The actual contents of postmodern ideas are a matter of dispute, as they must be for any movement whose members spend half their time blasting salvos of $10 words at each other. Nevertheless, there is a reasonably clear through-line: Postmodernism is a movement that undermined traditional notions of Enlightenment rationality, the idea of absolute truth or morality as things that can stand outside of human discourses and history, the metaphysical "I" of Descartes, and so on; arguing instead for a more contingent version of these concepts as inherently produced and shaped by human society.

 

Now, as Richard Rorty would say, all that does not mean one cannot demonstrate the falsity of empirical claims (his beef was with metaphysics, not science). 


The principles of justice define an appropriate path between dogmatism and intolerance on the one side, and a reductionism which regards religion and morality as mere preferences on the other.   - John Rawls


#45
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Starspawn found this on the internet:

 

Why Is this Happening?

 

https://www.nbcnews....ript-ncna943701

 

Introduction:

(Think) How can you be sure that the things you know are true… are actually true? We have access to more information than any humans in history but we can't process it on our own. In fact, almost all of what we know comes from others. We come to rely on people and institutions to tell us what to believe and not to believe. And it turns out there are huge, consequential differences in how Americans form those relationships, relationships which serve as the building blocks for how we shape our own views of the world. So what happens when someone tries to manipulate that trust? If you ask David Roberts, you need only look at the current conservative movement to get your answer.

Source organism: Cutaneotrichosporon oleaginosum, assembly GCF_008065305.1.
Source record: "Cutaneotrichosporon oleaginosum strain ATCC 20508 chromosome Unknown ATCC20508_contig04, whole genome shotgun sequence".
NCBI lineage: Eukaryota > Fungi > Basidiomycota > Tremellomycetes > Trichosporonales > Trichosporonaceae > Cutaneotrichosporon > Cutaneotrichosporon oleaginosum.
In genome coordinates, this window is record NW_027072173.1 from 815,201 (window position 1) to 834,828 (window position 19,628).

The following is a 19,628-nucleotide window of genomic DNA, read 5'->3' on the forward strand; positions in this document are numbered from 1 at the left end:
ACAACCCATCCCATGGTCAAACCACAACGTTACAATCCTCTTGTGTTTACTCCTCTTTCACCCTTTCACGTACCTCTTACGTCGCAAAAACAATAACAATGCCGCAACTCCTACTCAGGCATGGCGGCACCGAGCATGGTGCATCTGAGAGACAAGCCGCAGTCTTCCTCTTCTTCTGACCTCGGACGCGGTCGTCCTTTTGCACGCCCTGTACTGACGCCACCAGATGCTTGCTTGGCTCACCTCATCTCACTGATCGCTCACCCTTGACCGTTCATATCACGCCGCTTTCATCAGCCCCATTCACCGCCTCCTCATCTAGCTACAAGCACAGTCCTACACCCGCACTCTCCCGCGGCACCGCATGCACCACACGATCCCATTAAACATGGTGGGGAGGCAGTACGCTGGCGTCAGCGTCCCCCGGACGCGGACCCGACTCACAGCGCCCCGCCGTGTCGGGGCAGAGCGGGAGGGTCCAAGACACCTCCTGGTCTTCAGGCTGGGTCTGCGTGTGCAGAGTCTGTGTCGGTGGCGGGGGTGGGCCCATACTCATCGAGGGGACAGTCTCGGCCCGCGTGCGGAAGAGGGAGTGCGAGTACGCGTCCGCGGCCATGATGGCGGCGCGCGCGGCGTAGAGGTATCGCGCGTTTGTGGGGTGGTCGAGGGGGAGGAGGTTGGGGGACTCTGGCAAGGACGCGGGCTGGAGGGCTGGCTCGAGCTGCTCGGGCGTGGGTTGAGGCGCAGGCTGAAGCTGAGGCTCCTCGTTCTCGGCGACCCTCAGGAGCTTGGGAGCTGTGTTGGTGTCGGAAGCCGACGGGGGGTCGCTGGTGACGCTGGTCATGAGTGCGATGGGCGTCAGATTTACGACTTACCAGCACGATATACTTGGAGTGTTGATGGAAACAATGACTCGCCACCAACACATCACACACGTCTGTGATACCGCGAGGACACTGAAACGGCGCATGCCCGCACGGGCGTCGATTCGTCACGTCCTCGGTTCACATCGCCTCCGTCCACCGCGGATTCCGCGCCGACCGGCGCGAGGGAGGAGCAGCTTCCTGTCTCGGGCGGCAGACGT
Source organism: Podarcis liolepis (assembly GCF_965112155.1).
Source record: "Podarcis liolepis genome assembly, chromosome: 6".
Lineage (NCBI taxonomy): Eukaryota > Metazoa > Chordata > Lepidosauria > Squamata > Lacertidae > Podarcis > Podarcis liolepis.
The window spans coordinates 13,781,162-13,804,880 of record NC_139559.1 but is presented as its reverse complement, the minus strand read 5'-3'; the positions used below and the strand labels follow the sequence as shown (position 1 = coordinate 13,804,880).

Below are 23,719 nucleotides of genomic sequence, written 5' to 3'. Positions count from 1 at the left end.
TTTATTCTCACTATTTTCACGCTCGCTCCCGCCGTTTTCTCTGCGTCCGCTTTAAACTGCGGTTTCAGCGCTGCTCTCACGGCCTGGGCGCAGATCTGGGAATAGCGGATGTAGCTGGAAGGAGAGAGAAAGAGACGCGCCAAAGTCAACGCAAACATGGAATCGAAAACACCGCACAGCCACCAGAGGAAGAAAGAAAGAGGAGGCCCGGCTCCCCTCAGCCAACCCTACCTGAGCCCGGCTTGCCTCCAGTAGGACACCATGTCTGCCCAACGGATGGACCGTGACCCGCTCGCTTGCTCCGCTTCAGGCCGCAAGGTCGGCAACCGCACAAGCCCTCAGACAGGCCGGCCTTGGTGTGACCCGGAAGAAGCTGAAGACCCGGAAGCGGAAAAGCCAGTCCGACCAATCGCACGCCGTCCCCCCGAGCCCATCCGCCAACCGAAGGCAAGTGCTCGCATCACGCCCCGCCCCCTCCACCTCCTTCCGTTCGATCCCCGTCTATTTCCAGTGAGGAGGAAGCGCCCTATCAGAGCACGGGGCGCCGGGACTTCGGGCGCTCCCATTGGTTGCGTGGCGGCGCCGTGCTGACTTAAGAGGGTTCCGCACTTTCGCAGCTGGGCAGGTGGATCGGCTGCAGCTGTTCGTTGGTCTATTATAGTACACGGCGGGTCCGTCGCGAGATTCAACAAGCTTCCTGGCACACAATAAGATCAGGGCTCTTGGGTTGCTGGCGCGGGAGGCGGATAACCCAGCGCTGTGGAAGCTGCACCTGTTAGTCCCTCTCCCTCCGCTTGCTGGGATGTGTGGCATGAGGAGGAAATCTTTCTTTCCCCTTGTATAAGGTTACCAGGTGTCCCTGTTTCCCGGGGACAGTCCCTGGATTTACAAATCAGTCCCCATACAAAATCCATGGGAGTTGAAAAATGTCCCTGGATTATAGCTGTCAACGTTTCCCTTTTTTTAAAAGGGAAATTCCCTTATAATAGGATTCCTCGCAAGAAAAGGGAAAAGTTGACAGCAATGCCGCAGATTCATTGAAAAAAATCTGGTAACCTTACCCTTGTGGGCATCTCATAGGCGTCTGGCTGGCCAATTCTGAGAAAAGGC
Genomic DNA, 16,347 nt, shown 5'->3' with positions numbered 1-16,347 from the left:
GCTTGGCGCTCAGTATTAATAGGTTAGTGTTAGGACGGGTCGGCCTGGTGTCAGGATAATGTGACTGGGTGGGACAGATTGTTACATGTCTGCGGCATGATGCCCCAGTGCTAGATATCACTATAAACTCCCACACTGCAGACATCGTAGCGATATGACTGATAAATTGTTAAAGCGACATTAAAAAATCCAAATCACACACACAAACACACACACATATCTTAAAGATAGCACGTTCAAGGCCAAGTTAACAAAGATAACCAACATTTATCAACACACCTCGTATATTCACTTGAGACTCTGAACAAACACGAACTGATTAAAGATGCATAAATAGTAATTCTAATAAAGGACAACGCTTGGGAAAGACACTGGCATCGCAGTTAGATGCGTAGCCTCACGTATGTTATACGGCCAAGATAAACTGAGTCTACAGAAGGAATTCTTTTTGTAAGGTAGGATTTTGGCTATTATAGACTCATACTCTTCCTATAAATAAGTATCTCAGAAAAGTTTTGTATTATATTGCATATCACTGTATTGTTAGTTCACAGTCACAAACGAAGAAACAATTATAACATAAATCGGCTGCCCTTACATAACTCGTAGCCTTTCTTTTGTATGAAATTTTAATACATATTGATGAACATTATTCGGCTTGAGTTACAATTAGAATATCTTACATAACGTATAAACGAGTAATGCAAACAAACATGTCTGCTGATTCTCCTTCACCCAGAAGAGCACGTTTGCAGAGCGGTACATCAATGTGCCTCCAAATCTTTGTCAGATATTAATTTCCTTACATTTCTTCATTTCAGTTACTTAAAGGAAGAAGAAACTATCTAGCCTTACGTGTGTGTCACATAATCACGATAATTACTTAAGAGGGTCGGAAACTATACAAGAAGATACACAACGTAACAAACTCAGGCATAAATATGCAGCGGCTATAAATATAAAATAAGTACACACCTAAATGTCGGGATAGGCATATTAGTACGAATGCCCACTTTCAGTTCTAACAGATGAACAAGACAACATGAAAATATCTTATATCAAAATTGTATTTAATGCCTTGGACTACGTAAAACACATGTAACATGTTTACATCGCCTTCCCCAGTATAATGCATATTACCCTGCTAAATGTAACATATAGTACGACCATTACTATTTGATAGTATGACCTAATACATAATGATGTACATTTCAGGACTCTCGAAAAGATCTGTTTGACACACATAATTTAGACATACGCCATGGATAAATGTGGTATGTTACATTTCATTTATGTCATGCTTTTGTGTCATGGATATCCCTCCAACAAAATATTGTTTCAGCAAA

DAVID ROBERTS: All these little lies serve a purpose, like telling people that the caravan is a threat. Telling them that they had the biggest inauguration crowd, ever. Just all these constant little lies are conditioning, they're meant to sort of condition their followers to just go along with whatever they say. And once you've got that then it's like off to the autocratic races.

 

CHRIS HAYES: Hello, and welcome to "Why Is This Happening?" with me, your host Chris Hayes.

 

In 2012, I published a book, it was my first book. It was called "The Twilight of the Elites: America After Meritocracy." And it was a book that was about a few different strands. One of the big ones, broadly, was the crisis of authority in American life. That was the kind of pitch sentence that I would go around to publishers and say, "I want to write a book about the crisis of authority in American life." And it had started when I looked at his polling data that showed that Americans trust in their pillar institutions had declined over a period of time, and were at all time lows in around 2010, 2009, when I started thinking about writing the book.